This practice only adds to Cambodia’s rampant deforestation rates, some of the world’s highest in recent decades. The country lost roughly 24 percent of tree cover between 2001 and 2018, an area equivalent to the size of Israel, eroding wildlife habitats and resulting in once-ubiquitous animals like the Indochinese tiger becoming functionally extinct within its borders.
What’s more, according to Parsons, some 15 percent of factories admitted to burning their own garment waste for fuel, something he said emits “the blackest, thickest smoke you can imagine.”
“There’s a lot of plastic and acrylic in this stuff and it goes up in flames like a kind of fire lighter,” he explained. “I’ve stood around these things as they’re burning with a PM10 meter to measure the atmosphere of the pollution, and it’s literally off the scale.”
The practice contributes to mounting environmental degradation and pollution in Cambodia, encroaching upon the daily lives of nearby residents.
“It’s a massive problem, it’s something that people in the local area are frequently complaining about,” Parsons said. “It’s hugely unhealthy and coats all of their homes and interiors. They have to leave the area when the factory is doing that.”
Dennis Arnold, a geographical political economist at the University of Amsterdam, was not surprised by the findings. He said they demonstrate that the “deleterious consequences of global trade continue to be offshore to poorer countries.”
“These countries are not only stuck at the bottom of the global division of labor in terms of economic development, but they are also suffering the worst forms of environmental degradation,” he said.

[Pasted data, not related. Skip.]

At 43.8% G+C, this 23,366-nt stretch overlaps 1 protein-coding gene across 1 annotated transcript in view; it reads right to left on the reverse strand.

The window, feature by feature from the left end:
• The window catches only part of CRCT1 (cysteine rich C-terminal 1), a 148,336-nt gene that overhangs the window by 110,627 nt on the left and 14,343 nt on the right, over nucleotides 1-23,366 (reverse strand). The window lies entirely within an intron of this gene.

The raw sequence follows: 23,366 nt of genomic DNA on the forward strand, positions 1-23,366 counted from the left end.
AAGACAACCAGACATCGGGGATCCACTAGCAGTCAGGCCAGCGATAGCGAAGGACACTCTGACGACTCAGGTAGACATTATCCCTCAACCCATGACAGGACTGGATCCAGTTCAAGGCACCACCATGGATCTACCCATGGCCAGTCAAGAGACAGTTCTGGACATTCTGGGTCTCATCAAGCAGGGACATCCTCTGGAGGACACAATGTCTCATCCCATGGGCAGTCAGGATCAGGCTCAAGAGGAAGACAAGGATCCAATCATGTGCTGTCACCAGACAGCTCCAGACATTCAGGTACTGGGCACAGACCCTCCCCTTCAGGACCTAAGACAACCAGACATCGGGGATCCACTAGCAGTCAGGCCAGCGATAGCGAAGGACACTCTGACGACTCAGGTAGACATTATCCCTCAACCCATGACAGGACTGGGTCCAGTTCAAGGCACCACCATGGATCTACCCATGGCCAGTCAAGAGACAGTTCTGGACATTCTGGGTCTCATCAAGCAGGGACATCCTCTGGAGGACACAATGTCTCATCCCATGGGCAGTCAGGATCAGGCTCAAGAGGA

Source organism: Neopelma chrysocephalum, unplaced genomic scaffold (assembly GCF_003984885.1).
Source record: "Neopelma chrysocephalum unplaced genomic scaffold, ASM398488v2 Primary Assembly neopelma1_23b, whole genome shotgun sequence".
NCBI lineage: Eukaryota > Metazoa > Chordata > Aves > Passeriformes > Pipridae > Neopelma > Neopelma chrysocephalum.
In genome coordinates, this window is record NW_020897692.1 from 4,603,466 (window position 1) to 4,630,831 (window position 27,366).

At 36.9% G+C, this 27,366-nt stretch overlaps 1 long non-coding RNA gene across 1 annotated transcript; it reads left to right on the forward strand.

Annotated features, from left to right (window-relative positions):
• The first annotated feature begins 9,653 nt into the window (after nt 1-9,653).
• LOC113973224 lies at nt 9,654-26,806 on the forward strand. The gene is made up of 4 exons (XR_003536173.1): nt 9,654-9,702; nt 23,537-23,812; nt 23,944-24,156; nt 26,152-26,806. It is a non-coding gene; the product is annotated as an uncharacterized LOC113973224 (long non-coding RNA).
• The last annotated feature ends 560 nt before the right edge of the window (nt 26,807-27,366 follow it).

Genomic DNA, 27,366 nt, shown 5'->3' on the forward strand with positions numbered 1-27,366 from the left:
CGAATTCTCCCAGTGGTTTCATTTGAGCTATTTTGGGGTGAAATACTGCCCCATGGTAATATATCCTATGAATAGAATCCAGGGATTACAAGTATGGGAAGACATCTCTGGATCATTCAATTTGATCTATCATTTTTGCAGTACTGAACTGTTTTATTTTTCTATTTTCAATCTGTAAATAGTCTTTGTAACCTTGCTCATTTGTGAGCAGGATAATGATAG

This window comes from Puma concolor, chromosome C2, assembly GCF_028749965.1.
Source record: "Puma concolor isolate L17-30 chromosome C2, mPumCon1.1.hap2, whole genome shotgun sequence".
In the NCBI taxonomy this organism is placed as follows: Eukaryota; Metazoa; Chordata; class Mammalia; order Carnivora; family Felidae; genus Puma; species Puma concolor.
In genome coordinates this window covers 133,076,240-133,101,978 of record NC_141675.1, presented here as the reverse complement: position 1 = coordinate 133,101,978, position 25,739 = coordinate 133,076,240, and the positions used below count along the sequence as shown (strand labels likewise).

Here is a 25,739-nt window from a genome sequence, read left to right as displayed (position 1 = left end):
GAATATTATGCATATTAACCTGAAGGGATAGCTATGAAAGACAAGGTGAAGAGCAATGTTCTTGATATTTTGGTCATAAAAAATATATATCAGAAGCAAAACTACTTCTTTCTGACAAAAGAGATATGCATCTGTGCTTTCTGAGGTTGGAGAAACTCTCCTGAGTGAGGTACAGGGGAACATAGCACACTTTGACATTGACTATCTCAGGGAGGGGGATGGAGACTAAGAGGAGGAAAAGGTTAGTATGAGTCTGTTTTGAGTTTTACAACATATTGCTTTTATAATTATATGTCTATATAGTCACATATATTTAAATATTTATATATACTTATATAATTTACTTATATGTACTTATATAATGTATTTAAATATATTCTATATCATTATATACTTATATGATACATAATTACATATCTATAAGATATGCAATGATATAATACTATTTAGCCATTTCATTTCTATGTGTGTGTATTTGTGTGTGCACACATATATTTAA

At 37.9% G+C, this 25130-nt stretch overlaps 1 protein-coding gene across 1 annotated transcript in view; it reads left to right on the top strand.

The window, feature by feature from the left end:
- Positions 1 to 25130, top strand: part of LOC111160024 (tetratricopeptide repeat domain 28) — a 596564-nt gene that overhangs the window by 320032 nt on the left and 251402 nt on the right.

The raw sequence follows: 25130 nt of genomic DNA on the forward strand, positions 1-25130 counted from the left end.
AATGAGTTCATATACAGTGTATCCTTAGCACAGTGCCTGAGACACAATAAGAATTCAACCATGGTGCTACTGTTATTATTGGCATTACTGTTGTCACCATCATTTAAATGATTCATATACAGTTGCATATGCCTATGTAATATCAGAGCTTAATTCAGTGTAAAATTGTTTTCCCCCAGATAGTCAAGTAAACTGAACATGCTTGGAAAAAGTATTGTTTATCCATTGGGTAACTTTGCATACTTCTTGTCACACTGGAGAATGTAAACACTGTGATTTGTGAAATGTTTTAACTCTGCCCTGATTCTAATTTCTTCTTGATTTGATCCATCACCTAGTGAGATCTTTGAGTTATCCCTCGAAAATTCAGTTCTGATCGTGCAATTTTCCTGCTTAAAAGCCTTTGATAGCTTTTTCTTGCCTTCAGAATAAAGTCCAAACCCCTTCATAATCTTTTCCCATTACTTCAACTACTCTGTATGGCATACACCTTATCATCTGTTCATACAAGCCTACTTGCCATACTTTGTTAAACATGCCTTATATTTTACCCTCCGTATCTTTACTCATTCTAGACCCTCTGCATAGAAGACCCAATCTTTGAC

When asked by VICE World News about the accusations, Kaing Monika, GMAC deputy secretary general, said that while some isolated incidents of forest wood or garment burning may occur, it didn’t happen at any meaningful scale among its members.
“When people see the wood, they assume it comes from the forest, or from a protected area, which is not the case,” he said, adding that these were likely unproductive rubber trees being burned. “Wood from a protected area is mainly high value wood, it would not be used for burning just to produce just steam.”
But for those close to the industry in Cambodia, there is little to dispute in Parsons’ findings. For one insider, who works on environmental issues for a Western brand but requested not to be named due to the issue’s sensitivity, the “challenges of improving transparency around biomass has been known for a while.”
“The issue is that only a few brands have environmental teams in Cambodia,” they told VICE World News.
But scrutiny over supply chains isn’t currently happening among the vast majority of Western brands sourcing from Cambodian factories, with Parsons claiming that they are choosing to exercise “wilful ignorance.”
In an extensive list of 40 fashion brands—compiled as part of Parsons’ research, but unpublished and provided to VICE World News—virtually all those operating in the country were implicated in the problem to greater or lesser degrees. Drawing from the most recent public information available on the Open Apparel Registry, the rankings consider the number of factories used by a brand in which garment and forest wood burning is known to occur, while also accounting for the tonnage of wood known to be burned in those factories.
Featuring in the top five worst offenders over the past three years are the likes of Tu, C&A, Next and Bestseller, while the top ten includes major names Gap Inc, H&M, Levi Strauss and Ralph Lauren. But topping the table in terms of the number of offending factories it sources from, as well as the total tonnage of forest wood burned by those factories, is German discount retailer Lidl.
Primarily known for its discount supermarkets, Lidl’s place atop a clothing list is a surprise entry. But the retailer has made forays into ultra-cheap fashion lines in the UK since 2014, with an initial range including a leather jacket for £14.99 ($17.50) and jeans for £6.99. More recently, the brand has found immense success marketing Lidl own-brand clothing to a young, fashion-conscious audience. Just last month, British press reported £12.99 Lidl trainers selling on some auction sites for £1,000 as lines sold out nationwide.